Ogimaag: Anishinaabeg Leadership, 1760-1845

By Cary Miller | Go to book overview

Notes

INTRODUCTION

1. Nichols, “Red Gentlemen and White Savages,” 34.

2. Anishinaabe (plural, Anishinaabeg) is the Indigenous name for the peoples of the Three Fires Confederacy of the western Great Lakes. This confederacy consisted of the Ojibwe (also known as Chippewa, Missisauga, Saulteurs, and Nipissings), the Bodewatomi (Potawatomi), and Odawa (Ottowa). Throughout this work I use Anishinaabe and Anishinaabeg to refer to customs, traditions, and practices common to all three of these groups, and Ojibwe to refer to those that are common only to that group within the confederacy. All Ojibwe language terms used in this text use the double-vowel orthography standard in Ojibwe scholarly literature. The western dialect is used as many of the historical examples are from Minnesota and western Wisconsin. Special thanks to Anton Treuer for his help to transition various spellings in the original sources to the doublevowel system.

3. For a discussion of the social (as opposed to economic) context of gifts, see Murray, Indian Giving, 33–39. Anthropologist Marcel Mauss recognized that exchanges converting the outsider from potential enemy to friend must be examined as part of a dynamic whole; Pierre Bourdieu expanded the concept of economy to include symbolic as well as material value; Johnathan Parry suggested that only with the market do economic relations become differentiated from other types of social relationship; and C. A. Gregory proposed that gift exchange in pre-capitalist societies establishes a relationship between the partners (not between the objects exchanged). In a gift-oriented economy the goal is to expand social relations, and social relationships affirmed represent the true value of the exchange. The world view of the Anishinaabeg made this concept manifest.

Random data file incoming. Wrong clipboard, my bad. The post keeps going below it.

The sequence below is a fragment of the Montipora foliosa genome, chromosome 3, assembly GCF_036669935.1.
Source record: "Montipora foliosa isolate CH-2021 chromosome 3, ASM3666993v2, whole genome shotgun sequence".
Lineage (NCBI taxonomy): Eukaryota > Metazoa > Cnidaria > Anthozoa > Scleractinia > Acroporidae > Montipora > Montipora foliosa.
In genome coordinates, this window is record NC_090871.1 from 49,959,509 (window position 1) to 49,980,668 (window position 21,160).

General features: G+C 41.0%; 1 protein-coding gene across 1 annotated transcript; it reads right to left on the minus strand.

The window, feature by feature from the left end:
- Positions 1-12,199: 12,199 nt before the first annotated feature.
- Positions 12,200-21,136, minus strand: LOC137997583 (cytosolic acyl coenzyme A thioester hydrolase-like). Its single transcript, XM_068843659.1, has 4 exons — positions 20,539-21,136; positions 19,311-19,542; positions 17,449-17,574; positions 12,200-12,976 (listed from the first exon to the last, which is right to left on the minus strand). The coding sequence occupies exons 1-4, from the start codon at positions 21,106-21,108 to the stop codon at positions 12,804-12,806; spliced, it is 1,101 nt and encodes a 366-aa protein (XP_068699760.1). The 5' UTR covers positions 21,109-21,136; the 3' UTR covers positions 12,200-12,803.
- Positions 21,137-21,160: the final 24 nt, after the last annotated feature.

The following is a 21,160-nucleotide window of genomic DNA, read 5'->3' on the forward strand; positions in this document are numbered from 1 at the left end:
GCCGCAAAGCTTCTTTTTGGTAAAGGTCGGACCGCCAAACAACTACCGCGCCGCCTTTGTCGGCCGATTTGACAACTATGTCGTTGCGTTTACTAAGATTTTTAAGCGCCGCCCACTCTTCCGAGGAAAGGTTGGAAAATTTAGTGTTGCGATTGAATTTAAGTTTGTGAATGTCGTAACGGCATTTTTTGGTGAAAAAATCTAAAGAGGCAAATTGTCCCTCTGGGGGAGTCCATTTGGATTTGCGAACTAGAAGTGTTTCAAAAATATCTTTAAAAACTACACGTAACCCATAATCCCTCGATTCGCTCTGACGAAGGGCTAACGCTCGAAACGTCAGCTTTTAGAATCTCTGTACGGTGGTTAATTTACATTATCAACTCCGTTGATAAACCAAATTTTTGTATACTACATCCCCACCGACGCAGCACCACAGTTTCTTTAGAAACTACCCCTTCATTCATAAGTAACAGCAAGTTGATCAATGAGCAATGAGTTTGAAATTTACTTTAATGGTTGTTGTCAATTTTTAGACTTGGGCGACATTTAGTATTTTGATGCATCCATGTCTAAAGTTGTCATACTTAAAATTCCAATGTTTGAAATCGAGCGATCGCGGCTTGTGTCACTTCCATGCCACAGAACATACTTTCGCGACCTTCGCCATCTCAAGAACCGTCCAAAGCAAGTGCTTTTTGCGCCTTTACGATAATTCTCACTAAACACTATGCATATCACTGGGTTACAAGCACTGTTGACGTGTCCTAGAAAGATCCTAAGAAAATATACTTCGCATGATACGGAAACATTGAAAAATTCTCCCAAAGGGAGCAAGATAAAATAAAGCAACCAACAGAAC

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Ogimaag: Anishinaabeg Leadership, 1760-1845
Table of contents

Table of contents

  • Title Page iii
  • Contents v
  • Illustrations vi
  • Acknowledgments vii
  • Introduction 1
  • 1 - Power in the Anishinaabeg World 21
  • 2 - Ogimaag Hereditary Leaders 65
  • 3 - Mayosewininiwag Military Leaders 113
  • 4 - Gechi-Midewijig Midewiwin Leaders 147
  • 5 - The Contest for Chiefly Authority at Fond Du Lac 183
  • Conclusion 227
  • Notes 237
  • Glossary 275
  • Bibliography 277
  • Index 295
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